While the exhibit is now over, please read, listen, and watch to learn more.
Howard County Library System’s HiJinx podcast, Episode 19: Seeing Red, focuses on this exhibit. This episode features Richard Rothstein, author of The Color of Law, a forgotten history of how our government segregated America, and Braden Crooks, co-founder and partner of Designing the We which created Undesign the Redline. Tune in here via SoundCloud or listen on iTunes.
How Racist Property Laws Formed The Neighborhoods We Live In Today on The Kojo Nnamdi Show. Listen.
Designing the WE co-founder April De Simone gives a tour of Undesign the Redline in Washington, DC. Watch.
View photos of the exhibit.
Consider attending related events: view list.
Beginning in 1934 with the National Housing Act [which established the Federal Housing Administration (FHA)], the now-defunct Home Owners’ Loan Corporation created “residential security maps” to indicate the level of security for real-estate investments in 239 cities. The newest areas— typically affluent suburbs considered desirable for lending purposes—were outlined in green and labeled as Type A. Type B neighborhoods, outlined in blue, were considered “Still Desirable”, whereas older Type C were labeled “Declining” and outlined in yellow. Type D neighborhoods, populated largely by African Americans and immigrants, were outlined in red and considered the most risky for mortgage support.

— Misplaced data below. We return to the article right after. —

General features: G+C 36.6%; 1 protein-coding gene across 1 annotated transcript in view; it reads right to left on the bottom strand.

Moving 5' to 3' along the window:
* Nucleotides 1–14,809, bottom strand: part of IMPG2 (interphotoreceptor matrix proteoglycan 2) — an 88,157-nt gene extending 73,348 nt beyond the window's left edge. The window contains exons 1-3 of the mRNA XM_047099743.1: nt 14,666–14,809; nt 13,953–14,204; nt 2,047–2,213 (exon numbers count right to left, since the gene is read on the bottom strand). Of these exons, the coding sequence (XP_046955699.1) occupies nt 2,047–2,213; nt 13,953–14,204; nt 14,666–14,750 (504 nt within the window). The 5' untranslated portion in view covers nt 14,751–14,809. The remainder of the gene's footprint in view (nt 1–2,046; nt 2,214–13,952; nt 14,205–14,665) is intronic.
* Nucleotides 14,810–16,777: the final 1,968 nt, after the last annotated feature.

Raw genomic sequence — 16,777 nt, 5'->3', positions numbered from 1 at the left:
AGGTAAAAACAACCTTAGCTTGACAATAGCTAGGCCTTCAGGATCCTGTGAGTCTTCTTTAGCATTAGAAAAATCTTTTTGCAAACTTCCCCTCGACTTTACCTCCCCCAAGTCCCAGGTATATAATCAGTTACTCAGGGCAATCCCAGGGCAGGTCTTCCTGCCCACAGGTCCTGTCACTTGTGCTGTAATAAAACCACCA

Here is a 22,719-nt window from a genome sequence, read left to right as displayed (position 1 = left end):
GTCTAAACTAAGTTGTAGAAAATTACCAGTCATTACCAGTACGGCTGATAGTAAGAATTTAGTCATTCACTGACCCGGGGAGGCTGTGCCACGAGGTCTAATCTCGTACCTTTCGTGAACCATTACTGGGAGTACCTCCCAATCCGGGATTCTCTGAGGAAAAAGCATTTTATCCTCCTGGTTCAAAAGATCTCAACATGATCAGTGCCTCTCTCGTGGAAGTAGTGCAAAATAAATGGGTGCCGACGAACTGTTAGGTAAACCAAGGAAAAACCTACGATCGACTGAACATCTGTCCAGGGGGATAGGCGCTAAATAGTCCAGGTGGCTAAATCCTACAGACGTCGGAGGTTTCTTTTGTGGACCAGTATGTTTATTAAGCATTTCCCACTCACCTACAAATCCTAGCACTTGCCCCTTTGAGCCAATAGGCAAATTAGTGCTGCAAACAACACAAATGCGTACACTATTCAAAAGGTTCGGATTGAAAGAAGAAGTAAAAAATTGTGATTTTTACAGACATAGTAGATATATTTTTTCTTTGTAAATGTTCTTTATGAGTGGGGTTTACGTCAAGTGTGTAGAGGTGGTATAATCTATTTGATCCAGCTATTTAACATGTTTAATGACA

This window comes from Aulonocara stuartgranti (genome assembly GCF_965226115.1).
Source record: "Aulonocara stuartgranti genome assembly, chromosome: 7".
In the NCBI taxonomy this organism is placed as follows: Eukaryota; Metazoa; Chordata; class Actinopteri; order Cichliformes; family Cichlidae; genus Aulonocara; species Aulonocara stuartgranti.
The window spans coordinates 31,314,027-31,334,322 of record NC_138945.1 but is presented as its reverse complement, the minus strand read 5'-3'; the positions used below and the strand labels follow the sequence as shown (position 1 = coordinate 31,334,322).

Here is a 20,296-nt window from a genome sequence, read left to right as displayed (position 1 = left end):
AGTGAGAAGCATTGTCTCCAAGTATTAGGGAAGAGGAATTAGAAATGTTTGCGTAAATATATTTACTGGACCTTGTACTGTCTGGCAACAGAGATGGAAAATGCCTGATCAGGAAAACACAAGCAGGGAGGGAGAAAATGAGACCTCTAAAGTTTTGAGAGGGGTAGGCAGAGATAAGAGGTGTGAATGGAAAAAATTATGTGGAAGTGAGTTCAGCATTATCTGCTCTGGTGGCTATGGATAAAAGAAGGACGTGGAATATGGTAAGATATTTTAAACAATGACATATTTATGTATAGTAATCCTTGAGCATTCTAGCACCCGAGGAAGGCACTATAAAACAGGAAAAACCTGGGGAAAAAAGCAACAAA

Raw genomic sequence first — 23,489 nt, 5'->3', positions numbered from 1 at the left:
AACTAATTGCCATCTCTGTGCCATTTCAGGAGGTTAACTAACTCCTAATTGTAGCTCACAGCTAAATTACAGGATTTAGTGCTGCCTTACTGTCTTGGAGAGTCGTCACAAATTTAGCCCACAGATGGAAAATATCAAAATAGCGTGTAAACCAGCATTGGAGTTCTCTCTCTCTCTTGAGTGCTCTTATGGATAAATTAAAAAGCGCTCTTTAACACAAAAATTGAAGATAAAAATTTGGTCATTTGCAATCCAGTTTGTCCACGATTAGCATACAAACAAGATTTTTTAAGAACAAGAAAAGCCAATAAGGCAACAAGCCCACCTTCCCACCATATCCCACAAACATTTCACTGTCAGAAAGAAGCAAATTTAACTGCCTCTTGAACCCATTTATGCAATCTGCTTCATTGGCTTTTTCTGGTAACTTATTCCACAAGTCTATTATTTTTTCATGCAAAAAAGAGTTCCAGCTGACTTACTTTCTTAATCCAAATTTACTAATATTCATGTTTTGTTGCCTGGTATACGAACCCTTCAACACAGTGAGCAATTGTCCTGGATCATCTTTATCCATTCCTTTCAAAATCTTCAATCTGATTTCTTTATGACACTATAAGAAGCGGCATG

Lenders had to consider these standards if they wanted to receive FHA insurance for their loans. FHA appraisal manuals instructed banks to steer clear of areas with “inharmonious racial groups,” and recommended that municipalities enact racially restrictive zoning ordinances. This racial discrimination in mortgage lending shaped the demographic and wealth patterns of American communities for generations.
Undesign the Redline is an interactive exhibit that explores the history of structural racism and classism, how these designs compounded each other from redlining maps until today, and how we can come together to undesign these systems with intentionality.
“Undesign the Redline reminds us, going forward, we must live up to the Fair Housing Act’s central purpose—not just to root out discrimination, but, as the Act’s co-sponsor Senator Walter Mondale said, to promote ‘truly integrated and balanced living patterns.’” – U.S. Department of Housing and Urban Development
The exhibit helps “…shed the light on discriminatory policies and practices — many of them intentional — that form the root causes of clustered poverty and segregation…” – Enterprise Community Partners
The exhibit at Howard County Library System was sponsored by Columbia Association, Enterprise Community Partners, Friends & Foundation of HCLS, Howard Community College, Institute for Museum and Library Services, #OneHoward, and PATH. In-kind sponsorship by The Mall in Columbia.